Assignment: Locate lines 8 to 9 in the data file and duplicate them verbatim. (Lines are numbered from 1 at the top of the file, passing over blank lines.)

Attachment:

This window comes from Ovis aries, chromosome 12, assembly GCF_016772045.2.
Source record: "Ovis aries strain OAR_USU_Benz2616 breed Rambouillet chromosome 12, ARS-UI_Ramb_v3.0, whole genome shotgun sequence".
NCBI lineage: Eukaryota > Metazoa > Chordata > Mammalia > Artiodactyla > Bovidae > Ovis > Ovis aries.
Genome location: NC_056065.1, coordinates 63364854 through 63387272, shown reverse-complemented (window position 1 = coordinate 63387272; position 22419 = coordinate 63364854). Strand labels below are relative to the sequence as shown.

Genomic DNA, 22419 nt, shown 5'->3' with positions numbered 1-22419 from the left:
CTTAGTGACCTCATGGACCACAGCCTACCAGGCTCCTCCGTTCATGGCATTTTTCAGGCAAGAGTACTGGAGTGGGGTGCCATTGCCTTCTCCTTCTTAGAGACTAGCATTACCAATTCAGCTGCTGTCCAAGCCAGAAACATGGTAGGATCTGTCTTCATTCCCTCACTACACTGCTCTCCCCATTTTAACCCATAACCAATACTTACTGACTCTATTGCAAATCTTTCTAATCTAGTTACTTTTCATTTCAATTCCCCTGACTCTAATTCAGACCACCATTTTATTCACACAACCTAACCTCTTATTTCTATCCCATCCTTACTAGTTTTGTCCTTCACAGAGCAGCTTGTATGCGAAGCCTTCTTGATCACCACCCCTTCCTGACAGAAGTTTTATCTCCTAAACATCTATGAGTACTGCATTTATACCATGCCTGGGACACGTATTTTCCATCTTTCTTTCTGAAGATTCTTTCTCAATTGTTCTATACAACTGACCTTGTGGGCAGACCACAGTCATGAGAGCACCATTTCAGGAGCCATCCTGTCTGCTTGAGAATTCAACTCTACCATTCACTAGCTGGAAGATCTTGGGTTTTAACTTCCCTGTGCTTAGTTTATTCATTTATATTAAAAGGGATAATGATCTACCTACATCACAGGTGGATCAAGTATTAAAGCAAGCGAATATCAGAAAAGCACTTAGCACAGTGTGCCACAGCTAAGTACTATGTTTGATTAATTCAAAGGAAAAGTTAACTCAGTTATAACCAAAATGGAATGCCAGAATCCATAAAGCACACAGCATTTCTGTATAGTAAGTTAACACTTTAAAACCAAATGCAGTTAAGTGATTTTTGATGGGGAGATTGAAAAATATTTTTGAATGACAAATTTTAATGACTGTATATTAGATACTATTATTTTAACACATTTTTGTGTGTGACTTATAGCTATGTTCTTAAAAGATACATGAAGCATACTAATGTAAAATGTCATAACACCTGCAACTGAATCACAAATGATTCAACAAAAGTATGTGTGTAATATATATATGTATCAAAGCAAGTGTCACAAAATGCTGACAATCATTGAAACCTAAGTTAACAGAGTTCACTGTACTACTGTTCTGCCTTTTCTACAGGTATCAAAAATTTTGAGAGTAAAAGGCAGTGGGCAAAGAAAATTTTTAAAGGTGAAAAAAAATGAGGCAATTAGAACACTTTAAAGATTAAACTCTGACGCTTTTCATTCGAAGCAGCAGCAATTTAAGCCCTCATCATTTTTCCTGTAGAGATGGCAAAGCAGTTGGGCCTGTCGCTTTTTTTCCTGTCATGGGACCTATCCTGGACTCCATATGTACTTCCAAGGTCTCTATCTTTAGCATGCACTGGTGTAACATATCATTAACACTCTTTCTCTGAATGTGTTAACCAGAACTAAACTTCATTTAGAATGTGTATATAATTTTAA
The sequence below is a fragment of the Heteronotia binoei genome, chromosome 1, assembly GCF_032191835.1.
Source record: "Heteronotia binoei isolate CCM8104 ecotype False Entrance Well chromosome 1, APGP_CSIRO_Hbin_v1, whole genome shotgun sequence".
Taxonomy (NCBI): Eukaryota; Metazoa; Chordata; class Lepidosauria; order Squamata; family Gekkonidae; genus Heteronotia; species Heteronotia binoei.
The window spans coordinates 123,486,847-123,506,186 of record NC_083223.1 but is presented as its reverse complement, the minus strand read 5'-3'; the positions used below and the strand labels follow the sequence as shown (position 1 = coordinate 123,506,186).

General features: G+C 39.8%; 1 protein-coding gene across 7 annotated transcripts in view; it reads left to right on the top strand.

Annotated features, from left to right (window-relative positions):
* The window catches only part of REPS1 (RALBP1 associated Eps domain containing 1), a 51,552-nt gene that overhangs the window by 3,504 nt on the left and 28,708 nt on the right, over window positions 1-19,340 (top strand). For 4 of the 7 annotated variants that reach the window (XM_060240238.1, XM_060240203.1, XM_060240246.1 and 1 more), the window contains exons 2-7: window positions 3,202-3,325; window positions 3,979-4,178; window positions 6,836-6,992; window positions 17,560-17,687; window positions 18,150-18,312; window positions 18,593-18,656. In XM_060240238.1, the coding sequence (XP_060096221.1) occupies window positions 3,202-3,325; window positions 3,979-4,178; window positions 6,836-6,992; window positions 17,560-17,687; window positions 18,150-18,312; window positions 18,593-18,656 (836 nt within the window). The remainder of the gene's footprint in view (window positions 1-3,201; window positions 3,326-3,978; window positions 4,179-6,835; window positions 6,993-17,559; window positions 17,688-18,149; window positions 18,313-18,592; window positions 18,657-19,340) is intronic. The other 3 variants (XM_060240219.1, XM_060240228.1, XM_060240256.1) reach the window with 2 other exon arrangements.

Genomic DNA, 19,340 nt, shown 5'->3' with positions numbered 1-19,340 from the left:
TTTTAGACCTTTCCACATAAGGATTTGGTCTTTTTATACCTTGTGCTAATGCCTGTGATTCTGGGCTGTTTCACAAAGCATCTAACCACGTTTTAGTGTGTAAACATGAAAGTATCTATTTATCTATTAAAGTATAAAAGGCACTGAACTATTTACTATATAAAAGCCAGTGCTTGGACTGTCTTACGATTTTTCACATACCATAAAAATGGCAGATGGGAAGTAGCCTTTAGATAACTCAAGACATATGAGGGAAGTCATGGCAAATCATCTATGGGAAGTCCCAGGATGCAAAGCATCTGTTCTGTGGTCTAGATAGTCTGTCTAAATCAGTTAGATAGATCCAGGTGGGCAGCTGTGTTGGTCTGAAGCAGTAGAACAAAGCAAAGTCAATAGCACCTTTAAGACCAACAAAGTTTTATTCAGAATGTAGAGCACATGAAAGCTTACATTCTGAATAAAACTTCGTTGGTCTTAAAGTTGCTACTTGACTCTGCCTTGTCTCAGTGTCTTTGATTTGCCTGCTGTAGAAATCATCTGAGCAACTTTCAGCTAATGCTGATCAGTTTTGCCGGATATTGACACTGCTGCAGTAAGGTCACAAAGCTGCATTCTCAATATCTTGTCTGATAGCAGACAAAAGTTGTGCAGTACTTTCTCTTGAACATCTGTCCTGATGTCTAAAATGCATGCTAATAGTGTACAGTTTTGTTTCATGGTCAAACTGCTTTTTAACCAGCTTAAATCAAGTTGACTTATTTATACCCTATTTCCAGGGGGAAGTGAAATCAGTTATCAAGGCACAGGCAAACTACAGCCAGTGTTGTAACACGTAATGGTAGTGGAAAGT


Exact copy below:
Source record: "Heteronotia binoei isolate CCM8104 ecotype False Entrance Well chromosome 1, APGP_CSIRO_Hbin_v1, whole genome shotgun sequence".
Taxonomy (NCBI): Eukaryota; Metazoa; Chordata; class Lepidosauria; order Squamata; family Gekkonidae; genus Heteronotia; species Heteronotia binoei.